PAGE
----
I arrived at the protest early in the morning, for the first time. The tension of yesterday and the sleepless wait for an attack, which every night seems imminent but that never occurs, has left people tired, sleeping everywhere they could find a place. It is rare to see Thais sleeping so late, especially people from the countryside and service workers, used to be the first ones to wake up and to open the windows and the shops of the city.
The protest site is at its emptiest peak. Like every morning many people left for their jobs, leaving the square to few listeners to some low level speaker and small groups lounging around under the shades. I get in from Rama IV, with the intention of following the motorcyclist actions today. The barricades are surprising empty, some people sleeping around and the smell of breakfast soup being cooked and steaming sticky rice getting ready on bamboo canister to feed people for the next day. I talked briefly to a guy dressed in black about what was going on and he told me that the bikes went out earlier to collect information on the troops’ movements. I talk a bit with him as we keep moving back to enjoy some of the shadow casted by a nearby stand. The truck with the loudspeaker sat there, with a large board with pictures of the 10th on it, silent in the morning heat. At its side a pile of carton boxes was sitting, filled with helmets, which have been brought to be distributed to the “heroes” of the red shirts. I took my bike again and easily drove through Ratchadamri, silent and very empty, again covered in the noises of people waking up and the smell of food as a lonely speaker broadcasted the voice of a man, without the usual response from people and roar of the crowd.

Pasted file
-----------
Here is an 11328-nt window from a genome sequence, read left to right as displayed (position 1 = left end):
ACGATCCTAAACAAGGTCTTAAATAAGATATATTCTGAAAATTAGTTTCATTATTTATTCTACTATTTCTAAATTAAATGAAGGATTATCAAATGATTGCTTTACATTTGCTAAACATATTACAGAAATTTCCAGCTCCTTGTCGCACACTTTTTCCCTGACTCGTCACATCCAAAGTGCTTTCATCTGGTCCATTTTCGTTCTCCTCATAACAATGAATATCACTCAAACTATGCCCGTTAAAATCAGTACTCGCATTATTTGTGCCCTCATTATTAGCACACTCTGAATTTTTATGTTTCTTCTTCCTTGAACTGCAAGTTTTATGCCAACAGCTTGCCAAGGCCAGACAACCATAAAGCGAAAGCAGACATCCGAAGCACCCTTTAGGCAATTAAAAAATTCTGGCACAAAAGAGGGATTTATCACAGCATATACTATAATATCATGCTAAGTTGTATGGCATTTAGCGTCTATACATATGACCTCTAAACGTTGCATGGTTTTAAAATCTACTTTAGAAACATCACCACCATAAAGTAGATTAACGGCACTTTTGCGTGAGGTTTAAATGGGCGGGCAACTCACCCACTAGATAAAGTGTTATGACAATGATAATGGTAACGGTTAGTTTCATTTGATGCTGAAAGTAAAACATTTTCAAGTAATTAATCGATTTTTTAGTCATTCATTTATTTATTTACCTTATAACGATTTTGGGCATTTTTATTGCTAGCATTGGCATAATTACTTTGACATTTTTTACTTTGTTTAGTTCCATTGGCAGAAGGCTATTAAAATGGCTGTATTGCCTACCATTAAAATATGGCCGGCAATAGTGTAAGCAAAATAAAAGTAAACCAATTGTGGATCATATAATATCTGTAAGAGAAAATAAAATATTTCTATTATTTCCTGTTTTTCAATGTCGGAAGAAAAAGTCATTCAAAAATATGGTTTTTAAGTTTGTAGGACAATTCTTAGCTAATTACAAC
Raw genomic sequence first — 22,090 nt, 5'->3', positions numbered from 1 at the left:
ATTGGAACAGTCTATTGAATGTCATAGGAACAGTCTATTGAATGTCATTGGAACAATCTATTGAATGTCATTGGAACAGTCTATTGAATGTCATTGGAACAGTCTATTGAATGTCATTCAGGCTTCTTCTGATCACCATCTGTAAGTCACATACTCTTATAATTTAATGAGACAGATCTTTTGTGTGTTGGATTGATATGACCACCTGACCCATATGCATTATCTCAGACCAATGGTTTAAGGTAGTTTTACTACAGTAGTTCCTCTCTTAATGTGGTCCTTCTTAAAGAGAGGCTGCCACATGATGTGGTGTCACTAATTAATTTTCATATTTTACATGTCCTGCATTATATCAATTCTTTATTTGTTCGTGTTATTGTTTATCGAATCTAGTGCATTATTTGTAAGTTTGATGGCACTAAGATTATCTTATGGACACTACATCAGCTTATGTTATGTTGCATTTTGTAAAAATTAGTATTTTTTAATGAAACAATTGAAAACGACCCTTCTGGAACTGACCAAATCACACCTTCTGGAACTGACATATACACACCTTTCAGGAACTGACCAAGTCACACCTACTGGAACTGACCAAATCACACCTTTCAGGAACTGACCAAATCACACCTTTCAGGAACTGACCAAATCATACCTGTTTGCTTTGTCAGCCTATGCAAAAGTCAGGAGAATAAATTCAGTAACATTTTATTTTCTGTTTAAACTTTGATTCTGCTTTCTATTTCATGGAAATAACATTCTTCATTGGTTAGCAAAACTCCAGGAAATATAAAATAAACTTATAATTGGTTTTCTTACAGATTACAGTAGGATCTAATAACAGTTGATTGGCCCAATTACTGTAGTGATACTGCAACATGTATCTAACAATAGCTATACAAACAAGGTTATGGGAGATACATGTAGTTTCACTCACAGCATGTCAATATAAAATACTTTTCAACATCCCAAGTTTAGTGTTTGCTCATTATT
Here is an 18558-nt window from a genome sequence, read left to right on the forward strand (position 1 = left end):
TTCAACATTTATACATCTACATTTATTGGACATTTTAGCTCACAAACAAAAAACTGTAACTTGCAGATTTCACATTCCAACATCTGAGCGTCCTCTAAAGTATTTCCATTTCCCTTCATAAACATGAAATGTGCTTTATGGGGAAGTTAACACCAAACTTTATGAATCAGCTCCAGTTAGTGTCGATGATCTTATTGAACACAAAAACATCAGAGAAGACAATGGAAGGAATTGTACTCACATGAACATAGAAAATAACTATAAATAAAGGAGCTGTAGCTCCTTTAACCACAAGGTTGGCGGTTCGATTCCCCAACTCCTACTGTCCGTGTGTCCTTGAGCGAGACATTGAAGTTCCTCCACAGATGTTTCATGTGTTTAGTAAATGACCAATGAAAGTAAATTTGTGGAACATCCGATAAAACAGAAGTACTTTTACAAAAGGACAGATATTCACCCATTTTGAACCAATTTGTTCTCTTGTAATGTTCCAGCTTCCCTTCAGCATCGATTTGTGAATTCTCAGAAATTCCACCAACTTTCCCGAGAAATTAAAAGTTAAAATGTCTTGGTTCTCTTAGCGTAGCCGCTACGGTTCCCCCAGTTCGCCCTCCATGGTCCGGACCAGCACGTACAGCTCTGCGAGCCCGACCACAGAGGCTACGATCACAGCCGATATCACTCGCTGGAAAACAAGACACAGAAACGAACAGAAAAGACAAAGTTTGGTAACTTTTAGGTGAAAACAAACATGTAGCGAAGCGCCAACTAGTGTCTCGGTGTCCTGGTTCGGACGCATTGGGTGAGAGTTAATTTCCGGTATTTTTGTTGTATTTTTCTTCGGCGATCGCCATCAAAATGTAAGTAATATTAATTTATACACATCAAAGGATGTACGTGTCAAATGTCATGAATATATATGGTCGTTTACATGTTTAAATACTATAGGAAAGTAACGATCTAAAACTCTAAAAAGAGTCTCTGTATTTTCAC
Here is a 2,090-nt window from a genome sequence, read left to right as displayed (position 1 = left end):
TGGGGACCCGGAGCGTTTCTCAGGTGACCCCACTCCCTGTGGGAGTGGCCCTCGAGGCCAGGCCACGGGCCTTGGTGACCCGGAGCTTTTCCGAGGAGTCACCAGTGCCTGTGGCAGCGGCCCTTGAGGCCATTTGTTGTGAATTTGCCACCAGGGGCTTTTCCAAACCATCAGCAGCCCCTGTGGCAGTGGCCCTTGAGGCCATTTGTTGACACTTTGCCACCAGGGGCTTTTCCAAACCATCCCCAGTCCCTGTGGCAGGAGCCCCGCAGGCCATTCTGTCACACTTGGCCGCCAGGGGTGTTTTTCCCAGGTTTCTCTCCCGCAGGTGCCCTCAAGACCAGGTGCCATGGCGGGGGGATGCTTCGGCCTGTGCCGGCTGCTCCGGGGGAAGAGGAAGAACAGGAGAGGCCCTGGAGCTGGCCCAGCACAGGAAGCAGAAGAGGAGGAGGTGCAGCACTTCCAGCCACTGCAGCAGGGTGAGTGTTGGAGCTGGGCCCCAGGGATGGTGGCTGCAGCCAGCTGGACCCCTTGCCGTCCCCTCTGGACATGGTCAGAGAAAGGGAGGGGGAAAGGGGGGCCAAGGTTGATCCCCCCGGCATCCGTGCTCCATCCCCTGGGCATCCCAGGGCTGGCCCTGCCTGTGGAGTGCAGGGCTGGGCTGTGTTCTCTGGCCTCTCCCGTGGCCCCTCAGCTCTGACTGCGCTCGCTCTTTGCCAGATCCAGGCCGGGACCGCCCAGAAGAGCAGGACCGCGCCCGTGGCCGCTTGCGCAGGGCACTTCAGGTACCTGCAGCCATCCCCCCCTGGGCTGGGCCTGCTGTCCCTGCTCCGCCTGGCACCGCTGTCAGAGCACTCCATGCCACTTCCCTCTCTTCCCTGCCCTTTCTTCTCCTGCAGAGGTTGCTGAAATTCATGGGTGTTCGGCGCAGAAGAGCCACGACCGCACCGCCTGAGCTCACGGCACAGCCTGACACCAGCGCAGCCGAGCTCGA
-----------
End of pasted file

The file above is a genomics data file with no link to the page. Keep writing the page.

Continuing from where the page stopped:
I drive toward Siam Square hoping to find a different scene with the presence of motorcycles at the other gates but one after the other I went through and the same atmosphere of a village waking up reigns, just right in the middle of ultra-modern Bangkok. I decided to park the bike and go to talk to same motortaxi to ask what was going on. I stop at the intersection between Henry Dunant and Rama I, where normally the shoes repair sits. A small group of drivers is there, shadowing under a stand with an hammock attached. The whole stand vibrates with the oscillating body of a drivers lounging on the hammock. Most of the drivers are from this district and they have been coming every morning to make money and support the red shirts. We start talking about politics, ideas about the red shirts and the role of motor-taxis. It is the usual talk about Thaksin and his attempt to free the drivers from “influential people”, even if one of them kept repeating that mafia is still well present in their lives. We talk for a while, mostly with an older man who seems to be the most vocal in the group and who normally works close by, as his vest says. He has black hairs and thick mustaches, a red t-shirt covered by his vest. I ask him what are the motortaxis supposed to do during the day and he tells me that they have already gone to the PM house, following rumors that he was there but found the house empty. As we talk about motortaxis he keeps repeating that speed is the key element, their speed in doing action, appearing and disappearing. As some of them drive away and came back, as in a usual win, I chat up others and get into a conversation about social welfare states and taxi systems, as usually struck by their knowledge and curiosity. At some point I am left with the only woman in the group. She is 42 and has two kids, her vest says Dusit but she normally works somewhere else on the outskirt of the city. She is not a particular supporter of the red shirt but came here to find money for her kids and left every afternoon to go back to her family, getting more money than she normally would. She smiles with shyness, with long bleached hair flowing on her shoulder as the day flows indifferently, taken hostage by the pressing feeling of an imminent violent turn.